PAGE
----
The United States is expected to defend its measures primarily under Article XXI of the GATT, which deals with security exceptions.  Article XXI has not been tested under WTO dispute settlement mechanism before. This could be the first case where a WTO panel may be required to interpret Article XXI.  The United States may possibly argue that it has taken the measures as there is an emergency in international relations.

To establish its defence, the United States may refer to the reports of the USDOC to justify that steel and aluminium are critical to its essential security interests as both commodities have important defence applications. To cater to defence needs, there should be a viable and thriving domestic industry that not only meets defence needs but also attracts commercial business.  With excess global capacities and increase in imports of steel and aluminium articles to the United States, despite existing trade remedy measures, the United States’ industry’s performance has been declining over the years.

This case will pose many interesting questions and a WTO panel may be required to understand whether the United States’ measures are safeguard duties; the essential security interests of the United States, which it aims to protect by these measures; and whether the United States is facing an emergency in international relations.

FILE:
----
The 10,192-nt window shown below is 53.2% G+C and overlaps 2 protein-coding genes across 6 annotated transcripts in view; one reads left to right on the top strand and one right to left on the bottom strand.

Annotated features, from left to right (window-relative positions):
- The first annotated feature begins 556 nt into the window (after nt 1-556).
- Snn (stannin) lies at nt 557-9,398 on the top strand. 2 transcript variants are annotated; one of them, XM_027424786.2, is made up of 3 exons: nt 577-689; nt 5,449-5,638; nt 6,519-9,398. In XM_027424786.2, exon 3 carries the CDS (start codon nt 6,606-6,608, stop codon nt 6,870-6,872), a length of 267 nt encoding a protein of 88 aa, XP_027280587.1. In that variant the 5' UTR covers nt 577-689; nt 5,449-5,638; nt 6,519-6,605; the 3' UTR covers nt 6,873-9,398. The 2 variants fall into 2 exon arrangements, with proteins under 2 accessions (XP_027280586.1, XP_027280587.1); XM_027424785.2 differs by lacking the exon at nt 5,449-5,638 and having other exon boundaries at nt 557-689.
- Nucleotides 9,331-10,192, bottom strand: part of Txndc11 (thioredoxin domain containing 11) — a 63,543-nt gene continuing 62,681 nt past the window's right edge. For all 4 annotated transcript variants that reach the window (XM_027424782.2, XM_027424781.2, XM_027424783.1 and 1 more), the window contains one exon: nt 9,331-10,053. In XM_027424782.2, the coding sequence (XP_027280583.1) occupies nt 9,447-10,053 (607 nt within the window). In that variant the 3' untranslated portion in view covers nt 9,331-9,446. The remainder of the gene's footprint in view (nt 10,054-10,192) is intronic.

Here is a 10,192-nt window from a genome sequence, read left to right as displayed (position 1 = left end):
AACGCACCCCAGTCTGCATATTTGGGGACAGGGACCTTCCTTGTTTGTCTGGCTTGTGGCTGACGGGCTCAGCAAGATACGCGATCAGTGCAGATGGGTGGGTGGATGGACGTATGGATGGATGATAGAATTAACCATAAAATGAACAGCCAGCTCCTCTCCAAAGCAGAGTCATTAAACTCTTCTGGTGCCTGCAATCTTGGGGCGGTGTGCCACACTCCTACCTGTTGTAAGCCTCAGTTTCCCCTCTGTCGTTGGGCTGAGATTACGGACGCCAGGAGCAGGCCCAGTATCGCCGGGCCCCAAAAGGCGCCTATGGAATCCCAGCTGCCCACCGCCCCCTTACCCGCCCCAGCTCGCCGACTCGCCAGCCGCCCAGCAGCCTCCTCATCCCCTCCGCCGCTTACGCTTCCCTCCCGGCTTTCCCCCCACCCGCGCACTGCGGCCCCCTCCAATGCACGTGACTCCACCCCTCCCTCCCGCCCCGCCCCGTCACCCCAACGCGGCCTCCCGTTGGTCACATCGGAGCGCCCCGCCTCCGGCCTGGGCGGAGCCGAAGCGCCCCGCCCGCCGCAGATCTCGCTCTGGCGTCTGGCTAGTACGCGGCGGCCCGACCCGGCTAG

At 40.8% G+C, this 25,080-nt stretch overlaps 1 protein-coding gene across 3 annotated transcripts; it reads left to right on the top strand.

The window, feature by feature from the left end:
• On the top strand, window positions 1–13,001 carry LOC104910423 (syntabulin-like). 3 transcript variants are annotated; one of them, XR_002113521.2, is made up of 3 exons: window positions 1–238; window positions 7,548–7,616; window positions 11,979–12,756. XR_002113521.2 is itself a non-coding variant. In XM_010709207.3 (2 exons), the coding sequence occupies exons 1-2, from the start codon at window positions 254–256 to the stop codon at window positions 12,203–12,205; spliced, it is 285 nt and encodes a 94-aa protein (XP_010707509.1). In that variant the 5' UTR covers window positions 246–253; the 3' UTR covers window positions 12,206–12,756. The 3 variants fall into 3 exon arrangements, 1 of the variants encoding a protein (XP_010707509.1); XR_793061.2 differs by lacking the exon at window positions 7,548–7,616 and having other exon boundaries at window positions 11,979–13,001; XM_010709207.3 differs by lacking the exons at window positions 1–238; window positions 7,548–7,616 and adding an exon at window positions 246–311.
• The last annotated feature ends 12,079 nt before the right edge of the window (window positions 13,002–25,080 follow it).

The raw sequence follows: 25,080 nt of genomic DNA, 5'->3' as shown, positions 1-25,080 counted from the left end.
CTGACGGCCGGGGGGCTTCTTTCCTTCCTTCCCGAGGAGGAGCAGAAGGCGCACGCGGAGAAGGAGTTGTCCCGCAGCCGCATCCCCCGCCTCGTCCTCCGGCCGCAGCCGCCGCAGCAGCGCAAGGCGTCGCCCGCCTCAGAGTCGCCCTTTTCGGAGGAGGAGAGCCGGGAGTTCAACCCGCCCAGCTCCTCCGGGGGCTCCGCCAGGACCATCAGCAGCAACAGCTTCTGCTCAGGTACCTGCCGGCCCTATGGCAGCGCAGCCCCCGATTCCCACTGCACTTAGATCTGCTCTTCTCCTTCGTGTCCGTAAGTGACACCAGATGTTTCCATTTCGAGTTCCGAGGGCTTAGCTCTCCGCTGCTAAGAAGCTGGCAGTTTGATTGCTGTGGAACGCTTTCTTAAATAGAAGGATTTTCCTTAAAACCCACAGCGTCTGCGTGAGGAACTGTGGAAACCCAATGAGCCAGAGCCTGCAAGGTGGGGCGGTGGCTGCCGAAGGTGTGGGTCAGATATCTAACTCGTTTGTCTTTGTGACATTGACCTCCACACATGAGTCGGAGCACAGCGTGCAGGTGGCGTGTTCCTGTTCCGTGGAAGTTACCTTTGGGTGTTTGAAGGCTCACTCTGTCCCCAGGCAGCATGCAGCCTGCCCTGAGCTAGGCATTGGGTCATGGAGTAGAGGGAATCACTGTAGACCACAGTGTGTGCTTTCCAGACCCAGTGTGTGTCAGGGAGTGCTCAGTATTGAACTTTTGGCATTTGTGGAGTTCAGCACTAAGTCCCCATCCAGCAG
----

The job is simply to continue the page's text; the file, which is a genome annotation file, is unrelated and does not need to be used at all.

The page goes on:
Whether this dispute goes in India’s favour or not, the result will have a significant impact on how member countries approach their security interests vis-à-vis not only their trade interests but also of other WTO members.

[The author is Principal Associate, International Trade Practice, Lakshmikumaran & Sridharan, New Delhi]

 


EndNote:

 

1. GATT is a part of the WTO agreements.

2. US – Certain measures on Steel and Aluminium Products (DS547).  Official information regarding the dispute can be accessed at https://www.wto.org/english/tratop_e/dispu_e/cases_e/ds547_e.htm.